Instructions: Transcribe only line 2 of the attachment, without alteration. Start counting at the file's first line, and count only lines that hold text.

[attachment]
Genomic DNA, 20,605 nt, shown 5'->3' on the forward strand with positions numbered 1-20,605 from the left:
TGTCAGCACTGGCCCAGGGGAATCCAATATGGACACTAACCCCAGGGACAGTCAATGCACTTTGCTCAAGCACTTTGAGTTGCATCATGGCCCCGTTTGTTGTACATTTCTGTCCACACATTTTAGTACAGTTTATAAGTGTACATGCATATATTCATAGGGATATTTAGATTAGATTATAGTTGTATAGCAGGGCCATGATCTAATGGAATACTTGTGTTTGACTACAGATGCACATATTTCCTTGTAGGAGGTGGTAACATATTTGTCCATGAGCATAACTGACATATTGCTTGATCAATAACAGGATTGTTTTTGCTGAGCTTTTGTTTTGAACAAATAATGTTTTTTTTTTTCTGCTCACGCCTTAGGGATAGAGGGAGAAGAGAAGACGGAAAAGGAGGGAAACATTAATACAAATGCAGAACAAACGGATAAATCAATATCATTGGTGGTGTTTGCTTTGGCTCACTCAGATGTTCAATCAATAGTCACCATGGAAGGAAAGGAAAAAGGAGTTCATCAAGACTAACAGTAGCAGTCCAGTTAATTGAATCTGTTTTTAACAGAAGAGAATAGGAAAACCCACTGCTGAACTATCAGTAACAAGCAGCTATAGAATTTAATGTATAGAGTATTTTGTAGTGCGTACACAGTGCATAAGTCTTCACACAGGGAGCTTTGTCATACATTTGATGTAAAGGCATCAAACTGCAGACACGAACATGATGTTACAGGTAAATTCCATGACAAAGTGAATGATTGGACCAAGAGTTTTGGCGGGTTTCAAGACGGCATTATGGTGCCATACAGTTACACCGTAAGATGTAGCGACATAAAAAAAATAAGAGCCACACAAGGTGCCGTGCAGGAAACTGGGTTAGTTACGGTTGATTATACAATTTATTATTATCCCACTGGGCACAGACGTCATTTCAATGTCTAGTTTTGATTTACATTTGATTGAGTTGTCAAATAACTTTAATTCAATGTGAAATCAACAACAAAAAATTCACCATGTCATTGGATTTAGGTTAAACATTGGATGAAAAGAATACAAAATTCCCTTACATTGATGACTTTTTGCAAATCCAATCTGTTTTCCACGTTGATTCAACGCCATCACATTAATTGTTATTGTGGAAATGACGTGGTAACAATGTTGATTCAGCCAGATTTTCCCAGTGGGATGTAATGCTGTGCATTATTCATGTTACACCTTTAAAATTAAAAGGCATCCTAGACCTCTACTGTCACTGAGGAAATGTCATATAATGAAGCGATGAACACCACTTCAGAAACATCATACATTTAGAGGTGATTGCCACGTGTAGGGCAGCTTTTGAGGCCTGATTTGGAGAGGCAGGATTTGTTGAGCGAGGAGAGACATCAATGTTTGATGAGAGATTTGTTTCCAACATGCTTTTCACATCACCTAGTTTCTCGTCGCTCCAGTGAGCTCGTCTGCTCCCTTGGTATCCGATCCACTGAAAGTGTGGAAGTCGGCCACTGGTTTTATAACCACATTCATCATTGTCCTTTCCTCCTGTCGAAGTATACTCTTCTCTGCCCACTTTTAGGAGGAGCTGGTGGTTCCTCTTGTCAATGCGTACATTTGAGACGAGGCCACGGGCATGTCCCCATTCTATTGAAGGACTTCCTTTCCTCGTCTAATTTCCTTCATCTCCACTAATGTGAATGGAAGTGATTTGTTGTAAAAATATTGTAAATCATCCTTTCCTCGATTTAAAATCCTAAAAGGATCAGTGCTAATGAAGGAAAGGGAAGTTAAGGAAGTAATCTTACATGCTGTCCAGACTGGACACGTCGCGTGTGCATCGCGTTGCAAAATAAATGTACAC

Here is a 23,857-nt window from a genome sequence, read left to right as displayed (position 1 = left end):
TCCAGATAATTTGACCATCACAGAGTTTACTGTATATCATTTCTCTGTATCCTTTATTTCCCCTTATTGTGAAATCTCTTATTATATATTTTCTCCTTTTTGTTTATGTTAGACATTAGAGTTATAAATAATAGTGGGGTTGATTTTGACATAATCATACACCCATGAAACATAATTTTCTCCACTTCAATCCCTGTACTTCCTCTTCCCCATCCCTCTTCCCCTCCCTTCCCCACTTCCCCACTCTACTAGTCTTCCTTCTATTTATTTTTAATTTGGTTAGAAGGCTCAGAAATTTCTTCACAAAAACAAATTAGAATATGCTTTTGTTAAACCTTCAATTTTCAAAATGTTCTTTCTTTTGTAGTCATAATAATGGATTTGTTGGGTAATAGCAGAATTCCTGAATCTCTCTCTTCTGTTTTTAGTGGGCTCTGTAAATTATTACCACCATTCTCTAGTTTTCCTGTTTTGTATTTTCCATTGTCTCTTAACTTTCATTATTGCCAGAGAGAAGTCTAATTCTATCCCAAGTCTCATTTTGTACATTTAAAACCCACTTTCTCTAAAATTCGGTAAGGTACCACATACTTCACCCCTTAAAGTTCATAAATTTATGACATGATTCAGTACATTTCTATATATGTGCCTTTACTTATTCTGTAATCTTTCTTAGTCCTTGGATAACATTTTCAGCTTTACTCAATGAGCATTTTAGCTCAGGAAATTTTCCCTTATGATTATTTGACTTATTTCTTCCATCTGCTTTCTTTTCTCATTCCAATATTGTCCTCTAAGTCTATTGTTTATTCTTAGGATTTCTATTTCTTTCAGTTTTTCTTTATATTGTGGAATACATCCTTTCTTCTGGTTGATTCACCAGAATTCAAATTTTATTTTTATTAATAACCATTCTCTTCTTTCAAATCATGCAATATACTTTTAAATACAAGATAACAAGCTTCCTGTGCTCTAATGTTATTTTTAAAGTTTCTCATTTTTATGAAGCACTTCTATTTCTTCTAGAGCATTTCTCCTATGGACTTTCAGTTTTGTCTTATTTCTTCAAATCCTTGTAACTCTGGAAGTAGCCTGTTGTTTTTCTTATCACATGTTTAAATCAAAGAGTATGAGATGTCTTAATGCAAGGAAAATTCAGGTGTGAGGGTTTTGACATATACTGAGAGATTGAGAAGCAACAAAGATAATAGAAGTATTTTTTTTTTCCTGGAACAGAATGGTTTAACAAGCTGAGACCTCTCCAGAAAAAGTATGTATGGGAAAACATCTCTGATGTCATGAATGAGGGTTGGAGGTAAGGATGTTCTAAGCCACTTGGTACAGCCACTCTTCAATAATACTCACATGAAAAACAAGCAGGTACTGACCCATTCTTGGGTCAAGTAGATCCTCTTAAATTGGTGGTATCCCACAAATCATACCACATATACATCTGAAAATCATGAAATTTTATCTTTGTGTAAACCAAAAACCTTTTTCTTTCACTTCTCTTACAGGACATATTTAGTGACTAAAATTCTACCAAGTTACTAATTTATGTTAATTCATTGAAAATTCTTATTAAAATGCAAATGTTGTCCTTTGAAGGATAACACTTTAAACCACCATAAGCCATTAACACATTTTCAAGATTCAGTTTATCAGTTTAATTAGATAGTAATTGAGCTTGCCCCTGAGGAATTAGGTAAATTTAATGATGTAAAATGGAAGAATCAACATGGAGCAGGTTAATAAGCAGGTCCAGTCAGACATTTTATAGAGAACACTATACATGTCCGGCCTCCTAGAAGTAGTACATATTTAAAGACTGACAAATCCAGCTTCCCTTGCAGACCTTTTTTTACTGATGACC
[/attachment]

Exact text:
TGTCAGCACTGGCCCAGGGGAATCCAATATGGACACTAACCCCAGGGACAGTCAATGCACTTTGCTCAAGCACTTTGAGTTGCATCATGGCCCCGTTTGTTGTACATTTCTGTCCACACATTTTAGTACAGTTTATAAGTGTACATGCATATATTCATAGGGATATTTAGATTAGATTATAGTTGTATAGCAGGGCCATGATCTAATGGAATACTTGTGTTTGACTACAGATGCACATATTTCCTTGTAGGAGGTGGTAACATATTTGTCCATGAGCATAACTGACATATTGCTTGATCAATAACAGGATTGTTTTTGCTGAGCTTTTGTTTTGAACAAATAATGTTTTTTTTTTTCTGCTCACGCCTTAGGGATAGAGGGAGAAGAGAAGACGGAAAAGGAGGGAAACATTAATACAAATGCAGAACAAACGGATAAATCAATATCATTGGTGGTGTTTGCTTTGGCTCACTCAGATGTTCAATCAATAGTCACCATGGAAGGAAAGGAAAAAGGAGTTCATCAAGACTAACAGTAGCAGTCCAGTTAATTGAATCTGTTTTTAACAGAAGAGAATAGGAAAACCCACTGCTGAACTATCAGTAACAAGCAGCTATAGAATTTAATGTATAGAGTATTTTGTAGTGCGTACACAGTGCATAAGTCTTCACACAGGGAGCTTTGTCATACATTTGATGTAAAGGCATCAAACTGCAGACACGAACATGATGTTACAGGTAAATTCCATGACAAAGTGAATGATTGGACCAAGAGTTTTGGCGGGTTTCAAGACGGCATTATGGTGCCATACAGTTACACCGTAAGATGTAGCGACATAAAAAAAATAAGAGCCACACAAGGTGCCGTGCAGGAAACTGGGTTAGTTACGGTTGATTATACAATTTATTATTATCCCACTGGGCACAGACGTCATTTCAATGTCTAGTTTTGATTTACATTTGATTGAGTTGTCAAATAACTTTAATTCAATGTGAAATCAACAACAAAAAATTCACCATGTCATTGGATTTAGGTTAAACATTGGATGAAAAGAATACAAAATTCCCTTACATTGATGACTTTTTGCAAATCCAATCTGTTTTCCACGTTGATTCAACGCCATCACATTAATTGTTATTGTGGAAATGACGTGGTAACAATGTTGATTCAGCCAGATTTTCCCAGTGGGATGTAATGCTGTGCATTATTCATGTTACACCTTTAAAATTAAAAGGCATCCTAGACCTCTACTGTCACTGAGGAAATGTCATATAATGAAGCGATGAACACCACTTCAGAAACATCATACATTTAGAGGTGATTGCCACGTGTAGGGCAGCTTTTGAGGCCTGATTTGGAGAGGCAGGATTTGTTGAGCGAGGAGAGACATCAATGTTTGATGAGAGATTTGTTTCCAACATGCTTTTCACATCACCTAGTTTCTCGTCGCTCCAGTGAGCTCGTCTGCTCCCTTGGTATCCGATCCACTGAAAGTGTGGAAGTCGGCCACTGGTTTTATAACCACATTCATCATTGTCCTTTCCTCCTGTCGAAGTATACTCTTCTCTGCCCACTTTTAGGAGGAGCTGGTGGTTCCTCTTGTCAATGCGTACATTTGAGACGAGGCCACGGGCATGTCCCCATTCTATTGAAGGACTTCCTTTCCTCGTCTAATTTCCTTCATCTCCACTAATGTGAATGGAAGTGATTTGTTGTAAAAATATTGTAAATCATCCTTTCCTCGATTTAAAATCCTAAAAGGATCAGTGCTAATGAAGGAAAGGGAAGTTAAGGAAGTAATCTTACATGCTGTCCAGACTGGACACGTCGCGTGTGCATCGCGTTGCAAAATAAATGTACAC